EarthSense Creator Girish Chowdhary Discovers Unique Audience, Energy from NSF Visit
10/25/2022 10:21:38 AM
Out of several amazing moments since beginning the startup company EarthSense in 2016, Illinois Computer Science professor Girish Chowdhary said that few, if any, could top the experience just two Sundays ago when he spoke at the National Science Foundation headquarters in Alexandria, Va.
At the invitation of NSF director Sethuraman Panchanathan, Chowdhary was one of three speakers to address a special audience that included India’s Minister of Finance and Corporate Affairs, Nirmala Sitharaman.
The other two speakers included Katie Bouman, an acclaimed computer scientist and astrophysicist from Caltech, and Abhijit Banerjee, a Nobel Prize winning professor in Economics from the Massachusetts Institute of Technology. Speaking about EarthSense at the event, Chowdhary became enthralled with the audience and engaged by the conversations that added new perspective to his company’s work – which has produced a battery-operated, under the crop, robot to capture and analyze data.
“The inspiration for me to represent EarthSense, as I understand it, came from the NSF director, ‘Dr. Panch,’ because of the interest he’s taken in the robotics work we’re doing,” said Chowdhary, who also holds appointments on campus with Agricultural and Biological Engineering as well as the Center for Digital Agriculture. “Our work is about taking computing principles and turning it into actionable devices. And that, to me, is the biggest impact of computer science.
“To be able to speak to my passion for this topic and its execution, was an extraordinary moment.”
Specifically, there were three reasons he was eager to speak in front of Ms. Sitharaman, India’s minister of Finance and Corporate Affairs.
First, Chowdhary thought back on the time he lived in India. Now a United States citizen, his home country remains near to his heart, and the job that the minister has done thus far in her ministerial position has obviously impressed him.
“Minister Sitharaman has a substantial academic background, which has combined well with the capabilities she’s shown throughout her career running several ministries in India,” Chowdhary said. “Plus, as a female leader, she is a very inspiring story. Before going on this NSF visit, I made a point to sit down with my daughters to explain who I was going to speak in front of, and why she is significant.
“That was very important to me, and I felt very honored to speak in front of this highly accomplished person.”
Second, as he thought back on his own time living in India, Chowdhary couldn’t help but realize how that has influenced his own work, currently.
His parents were involved in farming there while he was growing up, so he knows first-hand some of the issues and problems small farmers in the country face.
That tied in well with his third primary reason for the visit, which was to make the most of this opportunity by speaking about the difference EarthSense technology can make for all farmers – not just the large-scale, monoculture farms that exist here in the U.S.
Describing the robotic system they produced as “scale neutral,” Chowdhary believes EarthSense can make a difference for the type of farms that exist in India.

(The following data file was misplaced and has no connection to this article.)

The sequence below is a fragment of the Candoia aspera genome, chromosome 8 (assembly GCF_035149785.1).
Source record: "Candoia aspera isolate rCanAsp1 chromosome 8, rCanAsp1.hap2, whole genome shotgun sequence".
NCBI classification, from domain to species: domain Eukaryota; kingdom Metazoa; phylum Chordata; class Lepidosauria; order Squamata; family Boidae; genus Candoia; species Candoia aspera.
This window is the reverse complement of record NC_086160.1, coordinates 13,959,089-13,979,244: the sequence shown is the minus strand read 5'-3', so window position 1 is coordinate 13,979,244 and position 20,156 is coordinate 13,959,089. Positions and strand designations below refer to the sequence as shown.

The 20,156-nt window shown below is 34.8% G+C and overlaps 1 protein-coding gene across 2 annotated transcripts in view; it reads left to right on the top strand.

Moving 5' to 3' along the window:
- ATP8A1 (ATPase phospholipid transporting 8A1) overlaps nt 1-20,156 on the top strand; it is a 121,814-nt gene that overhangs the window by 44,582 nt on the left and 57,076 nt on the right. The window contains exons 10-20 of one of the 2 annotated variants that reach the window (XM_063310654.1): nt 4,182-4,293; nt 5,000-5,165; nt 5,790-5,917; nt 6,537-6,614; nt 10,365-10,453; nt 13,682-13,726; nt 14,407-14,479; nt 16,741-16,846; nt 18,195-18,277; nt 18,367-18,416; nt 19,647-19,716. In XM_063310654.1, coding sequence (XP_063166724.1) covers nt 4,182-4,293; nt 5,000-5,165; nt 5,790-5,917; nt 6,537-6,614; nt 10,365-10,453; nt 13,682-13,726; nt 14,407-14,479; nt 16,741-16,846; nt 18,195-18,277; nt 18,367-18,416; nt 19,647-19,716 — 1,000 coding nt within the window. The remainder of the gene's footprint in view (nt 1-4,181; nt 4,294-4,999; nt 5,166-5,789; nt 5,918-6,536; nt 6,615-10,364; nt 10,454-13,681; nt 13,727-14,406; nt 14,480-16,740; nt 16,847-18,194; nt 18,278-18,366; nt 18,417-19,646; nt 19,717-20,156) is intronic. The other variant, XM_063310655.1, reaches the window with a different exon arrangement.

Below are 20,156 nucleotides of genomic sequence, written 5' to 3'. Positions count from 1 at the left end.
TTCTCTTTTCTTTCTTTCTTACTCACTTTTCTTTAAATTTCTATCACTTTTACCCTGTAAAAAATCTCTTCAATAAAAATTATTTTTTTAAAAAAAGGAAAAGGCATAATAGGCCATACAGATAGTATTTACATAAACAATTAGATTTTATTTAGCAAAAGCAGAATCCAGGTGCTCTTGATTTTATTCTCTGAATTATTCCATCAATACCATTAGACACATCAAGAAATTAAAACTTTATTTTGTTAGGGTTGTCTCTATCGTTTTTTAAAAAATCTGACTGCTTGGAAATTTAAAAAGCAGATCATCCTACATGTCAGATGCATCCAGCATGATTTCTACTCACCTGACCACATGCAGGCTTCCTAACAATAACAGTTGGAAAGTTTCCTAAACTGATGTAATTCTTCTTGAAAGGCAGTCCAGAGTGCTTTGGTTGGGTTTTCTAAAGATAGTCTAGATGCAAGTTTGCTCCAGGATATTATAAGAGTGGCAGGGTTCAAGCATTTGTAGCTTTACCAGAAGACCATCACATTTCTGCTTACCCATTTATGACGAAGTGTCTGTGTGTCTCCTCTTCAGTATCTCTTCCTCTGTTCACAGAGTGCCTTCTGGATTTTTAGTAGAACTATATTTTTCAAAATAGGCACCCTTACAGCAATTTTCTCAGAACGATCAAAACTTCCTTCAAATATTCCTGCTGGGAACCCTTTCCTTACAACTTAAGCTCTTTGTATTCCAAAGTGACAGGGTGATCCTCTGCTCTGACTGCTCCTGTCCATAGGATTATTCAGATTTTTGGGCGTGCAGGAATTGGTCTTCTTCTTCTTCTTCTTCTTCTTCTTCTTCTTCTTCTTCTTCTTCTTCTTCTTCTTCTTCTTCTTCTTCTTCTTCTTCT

These farms must produce a variety of crops because the efforts aren’t as specialized there.
“We learned that EarthSense ties in very well with a program minister Sitharaman called, ‘Drone Shakti’ – which translates to English meaning, ‘The Power of Drones,’” Chowdhary said. “What we’re doing, we believe, can expand upon what drones do for agriculture. I’ve worked with drones before, and their effectiveness becomes limited to what they can do while flying over the top of crops.
“Our robot can go through the crop, accessing individual plans along the way. We also have a concept called ‘swarming,’ and, through it, we believe a small number of small robots can help significantly on farms of any size, from small to large.”
The concept is rapidly being developed, Chowdhary said, but to speak about it with an engaged and influential audience was a special moment for the future of EarthSense.
The ensuing Q&A session, following Chowdhary’s speech, led to two more direct discussion about how this technology might impact India.
The first thing minister Sitharaman shared about EarthSense was that it could be helpful with Indian famers who are trying to focus more acutely on traditional crops native to the area. EarthSense can make an impact on small breeding programs by sharing critical data about the crop, the land, and the climate.
Secondly, the AI and data capturing impact of EarthSense is appealing to a country like India, because the agriculture is so highly diverse. The tropical climate forces this to be the case, and farmers could benefit from learning more about best practices with each crop. Finally, more information for the crop could also improve the supply chain process associated with it.
These types of interactions inspire Chowdhary to continue all of his pursuits, including other related efforts – like the newly-funded project by USDA called the “Farm of the Future.”
“The entire scope of this discussion was extremely encouraging, because it speaks so well to ways in which we can be serious about translating our research into impact here at Illinois Computer Science, and the Center for Digital Agriculture,” Chowdhary said. “Asking an AI startup to such a conversation is a huge step forward, and I couldn’t be more appreciative to ‘Dr. Panch’ and the NSF for inviting EarthSense.
“Additionally, it was important to gather the minister’s unique perspective. Now we know much more about an entirely different faction of society and what they might think of our technology. That can only help as we continue to search for new angles to our thinking and go for impact with our research.”